Rebecca Haynes Rebecca Haynes
September 6, 2017
The legislature may not be in session right now, but there’s been a lot of activity lately — especially on the energy front. I wanted to take a quick moment to make sure you were in the loop and up-to-date on what’s going with energy in SC.
Here’s a brief rundown on what’s happened over the past few weeks:
V.C. Summer Nuclear abandonment
Both the State Senate and House are looking into what went wrong in Jenkinsville. So far, two hearings have been held (one in each chamber) on the doomed V.C. Summer nuclear project that has cost South Carolina more than $9 billion.
A secret report released this week shows the project suffered from flawed construction plans, faulty designs, inadequate management of contractors, low worker morale and high turnover. As criticism spreads, Santee Cooper’s chief officer, Lonnie Carter, resigned, while lawmakers continue to dig into the details of the project.
More hearings on the issue were planned for next week, but have been cancelled in preparation for Hurricane Irma.
Keeping offshore drilling out of South Carolina
The federal government is considering opening the Atlantic Ocean to seismic testing and offshore drilling. In the State House, two bills have been filed on the matter: one requiring state agencies to approve the onshore infrastructure needed to support oil and natural gas drilling, and the other blocking them.
Faced with those bills, House officials formed a subcommittee last spring — the Offshore Drilling Ad Hoc Committee.
Last month the Ad Hoc committee heard testimony from the pro-drilling special interests and representatives from the Bureau of Ocean Energy Management. The hearing was billed as a “fact-finding mission” to learn more about the impact of drilling on our state, but only one side of the issue was presented.
CVSC and our partners are working with legislators to make sure the “fact-finding” also include the overwhelming number of independent sources and scientists who will speak to the great harm drilling would cause to our coast and our state as a whole.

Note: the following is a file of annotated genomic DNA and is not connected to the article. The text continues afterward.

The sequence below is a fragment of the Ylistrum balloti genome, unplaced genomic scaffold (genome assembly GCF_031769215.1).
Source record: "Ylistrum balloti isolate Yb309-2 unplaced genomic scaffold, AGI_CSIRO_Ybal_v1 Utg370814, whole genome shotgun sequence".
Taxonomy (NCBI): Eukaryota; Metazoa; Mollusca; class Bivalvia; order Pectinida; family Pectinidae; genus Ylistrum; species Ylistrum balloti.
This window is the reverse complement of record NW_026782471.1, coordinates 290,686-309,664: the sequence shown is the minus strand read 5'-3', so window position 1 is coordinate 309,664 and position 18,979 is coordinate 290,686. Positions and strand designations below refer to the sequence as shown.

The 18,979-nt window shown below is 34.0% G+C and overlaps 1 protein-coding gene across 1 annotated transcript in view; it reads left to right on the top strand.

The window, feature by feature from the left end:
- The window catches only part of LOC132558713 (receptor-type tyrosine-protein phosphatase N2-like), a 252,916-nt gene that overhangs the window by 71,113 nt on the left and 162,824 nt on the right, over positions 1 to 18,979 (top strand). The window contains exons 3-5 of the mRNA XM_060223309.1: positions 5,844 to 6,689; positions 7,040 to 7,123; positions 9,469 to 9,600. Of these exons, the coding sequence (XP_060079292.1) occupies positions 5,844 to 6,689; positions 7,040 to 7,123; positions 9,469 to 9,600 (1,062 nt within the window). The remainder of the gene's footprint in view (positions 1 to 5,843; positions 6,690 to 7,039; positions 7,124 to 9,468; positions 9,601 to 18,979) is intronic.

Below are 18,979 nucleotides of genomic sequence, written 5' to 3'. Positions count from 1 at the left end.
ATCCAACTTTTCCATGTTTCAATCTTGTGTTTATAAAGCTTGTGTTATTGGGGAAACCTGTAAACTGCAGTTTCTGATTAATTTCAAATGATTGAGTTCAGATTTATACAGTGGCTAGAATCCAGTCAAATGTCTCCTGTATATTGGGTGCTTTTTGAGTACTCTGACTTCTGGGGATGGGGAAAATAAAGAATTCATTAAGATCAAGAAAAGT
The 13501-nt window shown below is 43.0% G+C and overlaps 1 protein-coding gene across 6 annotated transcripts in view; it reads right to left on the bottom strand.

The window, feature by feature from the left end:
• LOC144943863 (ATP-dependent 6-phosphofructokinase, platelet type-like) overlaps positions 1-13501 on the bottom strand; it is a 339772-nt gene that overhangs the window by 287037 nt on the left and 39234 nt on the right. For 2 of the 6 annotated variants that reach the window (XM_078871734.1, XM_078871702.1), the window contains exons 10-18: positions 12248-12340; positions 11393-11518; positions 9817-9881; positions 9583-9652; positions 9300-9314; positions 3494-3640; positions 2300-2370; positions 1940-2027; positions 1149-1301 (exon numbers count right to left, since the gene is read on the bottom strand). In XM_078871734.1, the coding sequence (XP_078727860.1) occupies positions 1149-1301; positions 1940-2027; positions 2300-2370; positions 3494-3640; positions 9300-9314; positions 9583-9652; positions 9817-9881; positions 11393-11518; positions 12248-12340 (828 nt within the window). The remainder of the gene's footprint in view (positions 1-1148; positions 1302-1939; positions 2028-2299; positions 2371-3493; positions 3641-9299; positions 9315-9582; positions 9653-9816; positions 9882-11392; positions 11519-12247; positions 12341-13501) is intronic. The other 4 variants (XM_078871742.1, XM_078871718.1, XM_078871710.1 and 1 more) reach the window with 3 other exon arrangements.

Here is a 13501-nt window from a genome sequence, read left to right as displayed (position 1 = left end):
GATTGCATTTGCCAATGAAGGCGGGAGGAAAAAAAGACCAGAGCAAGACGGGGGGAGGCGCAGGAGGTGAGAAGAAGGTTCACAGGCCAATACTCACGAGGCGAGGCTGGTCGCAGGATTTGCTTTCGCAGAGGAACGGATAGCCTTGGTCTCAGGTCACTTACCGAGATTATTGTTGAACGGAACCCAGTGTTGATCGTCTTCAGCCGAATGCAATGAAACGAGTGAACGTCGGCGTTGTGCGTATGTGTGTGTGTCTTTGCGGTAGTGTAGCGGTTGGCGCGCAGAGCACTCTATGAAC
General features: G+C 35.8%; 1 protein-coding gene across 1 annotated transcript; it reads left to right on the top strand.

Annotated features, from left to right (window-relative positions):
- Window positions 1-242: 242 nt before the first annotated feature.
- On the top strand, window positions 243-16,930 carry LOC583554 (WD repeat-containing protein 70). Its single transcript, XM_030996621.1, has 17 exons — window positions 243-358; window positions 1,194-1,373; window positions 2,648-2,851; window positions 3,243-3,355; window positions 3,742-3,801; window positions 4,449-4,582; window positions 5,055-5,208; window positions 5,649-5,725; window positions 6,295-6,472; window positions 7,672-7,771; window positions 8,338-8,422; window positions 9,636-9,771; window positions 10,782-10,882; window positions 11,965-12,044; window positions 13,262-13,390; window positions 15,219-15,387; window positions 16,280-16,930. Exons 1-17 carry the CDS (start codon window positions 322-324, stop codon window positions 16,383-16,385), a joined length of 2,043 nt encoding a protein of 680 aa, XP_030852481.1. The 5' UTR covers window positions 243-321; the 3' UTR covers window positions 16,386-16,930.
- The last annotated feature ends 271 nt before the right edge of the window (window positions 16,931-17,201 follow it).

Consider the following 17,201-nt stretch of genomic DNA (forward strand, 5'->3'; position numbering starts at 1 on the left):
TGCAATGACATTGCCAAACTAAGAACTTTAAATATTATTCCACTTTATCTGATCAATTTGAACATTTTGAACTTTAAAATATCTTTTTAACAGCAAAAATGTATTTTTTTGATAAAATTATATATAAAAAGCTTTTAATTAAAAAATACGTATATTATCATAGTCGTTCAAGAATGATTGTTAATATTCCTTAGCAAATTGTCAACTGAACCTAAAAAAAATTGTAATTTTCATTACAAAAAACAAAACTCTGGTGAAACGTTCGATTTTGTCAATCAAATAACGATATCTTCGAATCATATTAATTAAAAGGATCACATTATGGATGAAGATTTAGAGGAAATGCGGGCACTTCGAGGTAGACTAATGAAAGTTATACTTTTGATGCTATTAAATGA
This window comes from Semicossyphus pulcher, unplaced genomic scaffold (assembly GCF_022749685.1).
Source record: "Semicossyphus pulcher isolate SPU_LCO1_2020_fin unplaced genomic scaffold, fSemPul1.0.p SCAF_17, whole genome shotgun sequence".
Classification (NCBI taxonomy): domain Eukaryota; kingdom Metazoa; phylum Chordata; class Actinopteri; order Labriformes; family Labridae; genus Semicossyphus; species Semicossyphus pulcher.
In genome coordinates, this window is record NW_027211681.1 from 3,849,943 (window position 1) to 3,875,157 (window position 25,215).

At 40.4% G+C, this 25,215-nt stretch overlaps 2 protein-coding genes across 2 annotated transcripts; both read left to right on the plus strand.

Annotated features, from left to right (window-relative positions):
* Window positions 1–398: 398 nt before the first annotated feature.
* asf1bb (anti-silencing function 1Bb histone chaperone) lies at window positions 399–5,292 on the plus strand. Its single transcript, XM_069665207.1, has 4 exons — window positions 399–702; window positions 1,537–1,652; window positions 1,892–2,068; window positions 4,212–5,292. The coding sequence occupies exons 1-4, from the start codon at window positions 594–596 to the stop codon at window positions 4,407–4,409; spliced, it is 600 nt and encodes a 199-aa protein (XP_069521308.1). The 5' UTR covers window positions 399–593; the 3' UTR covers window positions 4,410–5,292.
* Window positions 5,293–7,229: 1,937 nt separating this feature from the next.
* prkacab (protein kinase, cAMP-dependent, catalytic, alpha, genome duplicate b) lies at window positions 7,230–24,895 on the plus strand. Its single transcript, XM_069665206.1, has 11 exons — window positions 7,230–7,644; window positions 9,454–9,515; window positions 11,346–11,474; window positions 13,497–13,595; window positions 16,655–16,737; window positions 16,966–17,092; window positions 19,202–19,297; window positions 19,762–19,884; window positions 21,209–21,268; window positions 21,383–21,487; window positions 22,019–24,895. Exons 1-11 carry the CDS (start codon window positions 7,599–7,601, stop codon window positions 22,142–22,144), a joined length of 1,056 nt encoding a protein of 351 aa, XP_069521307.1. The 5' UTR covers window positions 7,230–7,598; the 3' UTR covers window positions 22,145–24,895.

We will keep you posted if the subcommittee holds any more hearings or takes any action.
Energy accountability
In the wake of the V.C. Summer nuclear announcement, one thing became clear: there was an egregious lack of accountability.
This project was built to fail because South Carolina set up a system where there was no consequence for failure, mismanagement, or poor decisions. As a result, South Carolina ratepayers are on the hook for billions of dollars worth of reckless decision making.
What’s even worse, our state’s energy future is in peril because we put all of our energy eggs in the nuclear basket.
That’s why we are encouraging our state’s leaders to work together toward a system of accountability that creates a clean energy future.
Moving forward on solar energy
As we prepare for the 2018 legislative session, one of CVSC’s top priorities will be passing legislation to encourage solar market growth in South Carolina. We’ve tried for the past two years to expand upon the landmark legislation passed in 2014 (Act 236), but came up a bit short each time.
So we’re taking it to the streets to help move the needle next year.
Over the past few months, we’ve knocked on thousands of doors and have identified more than 1,000 new solar advocates to help put pressure on lawmakers to do the right thing and help solar energy flourish in the Palmetto State. We expect this campaign will pick up even more in the coming weeks and months.
As the energy debates heat up, we’ll keep you informed of all the happenings and opportunities to take action.

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